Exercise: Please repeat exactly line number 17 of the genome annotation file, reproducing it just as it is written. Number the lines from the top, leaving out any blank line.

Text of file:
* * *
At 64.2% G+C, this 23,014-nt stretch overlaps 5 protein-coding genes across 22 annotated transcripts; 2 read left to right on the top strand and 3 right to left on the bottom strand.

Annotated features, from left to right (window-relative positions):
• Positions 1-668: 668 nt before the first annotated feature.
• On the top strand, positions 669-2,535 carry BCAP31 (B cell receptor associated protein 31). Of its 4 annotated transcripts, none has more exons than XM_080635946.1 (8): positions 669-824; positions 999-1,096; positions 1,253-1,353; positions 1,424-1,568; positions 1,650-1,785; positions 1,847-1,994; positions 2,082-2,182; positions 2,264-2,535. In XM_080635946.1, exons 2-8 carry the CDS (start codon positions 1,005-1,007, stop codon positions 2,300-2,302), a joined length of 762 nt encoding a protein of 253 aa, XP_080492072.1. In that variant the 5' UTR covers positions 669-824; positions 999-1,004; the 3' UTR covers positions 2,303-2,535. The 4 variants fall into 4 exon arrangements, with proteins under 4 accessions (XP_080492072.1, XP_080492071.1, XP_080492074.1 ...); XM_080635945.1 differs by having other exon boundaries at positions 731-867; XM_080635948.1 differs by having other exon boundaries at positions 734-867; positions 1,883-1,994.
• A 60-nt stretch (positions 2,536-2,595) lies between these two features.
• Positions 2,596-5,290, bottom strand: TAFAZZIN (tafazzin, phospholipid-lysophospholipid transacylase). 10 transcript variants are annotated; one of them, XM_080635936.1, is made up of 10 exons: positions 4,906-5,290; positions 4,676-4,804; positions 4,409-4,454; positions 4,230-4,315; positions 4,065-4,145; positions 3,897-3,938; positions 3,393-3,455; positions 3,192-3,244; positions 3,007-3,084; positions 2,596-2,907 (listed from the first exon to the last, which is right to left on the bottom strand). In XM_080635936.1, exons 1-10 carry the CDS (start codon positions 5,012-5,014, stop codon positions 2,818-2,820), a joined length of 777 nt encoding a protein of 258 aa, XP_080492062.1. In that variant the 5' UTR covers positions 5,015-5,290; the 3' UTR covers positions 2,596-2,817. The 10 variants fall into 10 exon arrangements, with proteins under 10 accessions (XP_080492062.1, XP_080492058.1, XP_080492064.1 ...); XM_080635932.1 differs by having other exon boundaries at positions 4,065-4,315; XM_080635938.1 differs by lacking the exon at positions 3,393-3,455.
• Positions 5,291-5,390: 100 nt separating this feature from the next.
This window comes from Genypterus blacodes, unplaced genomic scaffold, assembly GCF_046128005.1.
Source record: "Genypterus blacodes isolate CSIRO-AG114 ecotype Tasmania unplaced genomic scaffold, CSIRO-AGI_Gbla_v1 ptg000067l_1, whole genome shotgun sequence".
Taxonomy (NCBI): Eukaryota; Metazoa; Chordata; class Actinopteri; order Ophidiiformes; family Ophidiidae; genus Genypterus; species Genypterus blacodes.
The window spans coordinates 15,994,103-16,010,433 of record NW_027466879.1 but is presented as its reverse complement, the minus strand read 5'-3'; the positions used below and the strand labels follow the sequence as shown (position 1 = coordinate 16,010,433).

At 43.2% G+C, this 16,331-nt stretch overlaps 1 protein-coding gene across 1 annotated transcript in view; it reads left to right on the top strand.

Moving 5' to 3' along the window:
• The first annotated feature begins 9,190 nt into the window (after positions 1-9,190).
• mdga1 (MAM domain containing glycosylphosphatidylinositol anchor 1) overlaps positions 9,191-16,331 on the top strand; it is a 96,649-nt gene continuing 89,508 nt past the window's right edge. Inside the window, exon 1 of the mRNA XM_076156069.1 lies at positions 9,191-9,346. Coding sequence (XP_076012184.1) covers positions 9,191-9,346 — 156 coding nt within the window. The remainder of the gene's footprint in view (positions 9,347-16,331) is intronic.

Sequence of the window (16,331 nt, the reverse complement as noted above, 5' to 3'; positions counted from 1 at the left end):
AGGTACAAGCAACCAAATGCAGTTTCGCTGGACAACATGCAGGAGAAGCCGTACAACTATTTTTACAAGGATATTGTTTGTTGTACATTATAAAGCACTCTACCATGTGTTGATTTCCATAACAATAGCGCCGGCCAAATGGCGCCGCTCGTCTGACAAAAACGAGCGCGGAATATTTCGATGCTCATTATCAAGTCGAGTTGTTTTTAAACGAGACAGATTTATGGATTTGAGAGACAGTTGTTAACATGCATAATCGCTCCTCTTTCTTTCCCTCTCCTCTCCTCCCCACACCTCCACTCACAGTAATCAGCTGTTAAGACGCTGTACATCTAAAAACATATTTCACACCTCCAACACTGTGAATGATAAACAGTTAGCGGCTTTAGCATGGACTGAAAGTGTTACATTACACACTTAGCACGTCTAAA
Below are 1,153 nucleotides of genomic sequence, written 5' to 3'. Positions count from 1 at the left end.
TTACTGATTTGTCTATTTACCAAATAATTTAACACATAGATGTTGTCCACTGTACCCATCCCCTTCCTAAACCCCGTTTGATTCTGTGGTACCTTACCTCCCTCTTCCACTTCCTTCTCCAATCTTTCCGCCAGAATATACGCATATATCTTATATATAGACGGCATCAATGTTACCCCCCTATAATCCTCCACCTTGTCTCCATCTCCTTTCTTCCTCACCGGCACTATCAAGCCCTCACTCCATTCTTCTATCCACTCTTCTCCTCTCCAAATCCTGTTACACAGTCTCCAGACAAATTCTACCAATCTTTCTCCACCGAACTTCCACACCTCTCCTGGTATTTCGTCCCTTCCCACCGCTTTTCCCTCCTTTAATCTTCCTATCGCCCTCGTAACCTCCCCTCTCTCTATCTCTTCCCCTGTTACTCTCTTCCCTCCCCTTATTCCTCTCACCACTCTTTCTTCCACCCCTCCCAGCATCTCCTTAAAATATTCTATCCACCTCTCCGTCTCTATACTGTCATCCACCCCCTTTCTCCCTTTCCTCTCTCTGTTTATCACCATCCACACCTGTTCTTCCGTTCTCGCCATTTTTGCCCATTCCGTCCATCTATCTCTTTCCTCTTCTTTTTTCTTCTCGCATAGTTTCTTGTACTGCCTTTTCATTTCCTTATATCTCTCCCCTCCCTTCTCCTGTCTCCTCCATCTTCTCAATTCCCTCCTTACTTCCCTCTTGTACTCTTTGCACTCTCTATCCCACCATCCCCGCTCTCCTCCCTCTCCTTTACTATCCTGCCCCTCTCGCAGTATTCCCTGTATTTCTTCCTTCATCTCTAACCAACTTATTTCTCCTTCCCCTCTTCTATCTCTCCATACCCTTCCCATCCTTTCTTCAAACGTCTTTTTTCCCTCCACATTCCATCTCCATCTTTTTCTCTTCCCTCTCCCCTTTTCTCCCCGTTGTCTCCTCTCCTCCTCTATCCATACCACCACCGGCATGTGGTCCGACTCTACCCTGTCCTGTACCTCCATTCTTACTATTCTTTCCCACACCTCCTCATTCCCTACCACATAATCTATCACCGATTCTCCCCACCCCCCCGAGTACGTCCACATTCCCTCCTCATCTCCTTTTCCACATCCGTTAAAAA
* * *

AGGTACAAGCAACCAAATGCAGTTTCGCTGGACAACATGCAGGAGAAGCCGTACAACTATTTTTACAAGGATATTGTTTGTTGTACATTATAAAGCACTCTACCATGTGTTGATTTCCATAACAATAGCGCCGGCCAAATGGCGCCGCTCGTCTGACAAAAACGAGCGCGGAATATTTCGATGCTCATTATCAAGTCGAGTTGTTTTTAAACGAGACAGATTTATGGATTTGAGAGACAGTTGTTAACATGCATAATCGCTCCTCTTTCTTTCCCTCTCCTCTCCTCCCCACACCTCCACTCACAGTAATCAGCTGTTAAGACGCTGTACATCTAAAAACATATTTCACACCTCCAACACTGTGAATGATAAACAGTTAGCGGCTTTAGCATGGACTGAAAGTGTTACATTACACACTTAGCACGTCTAAA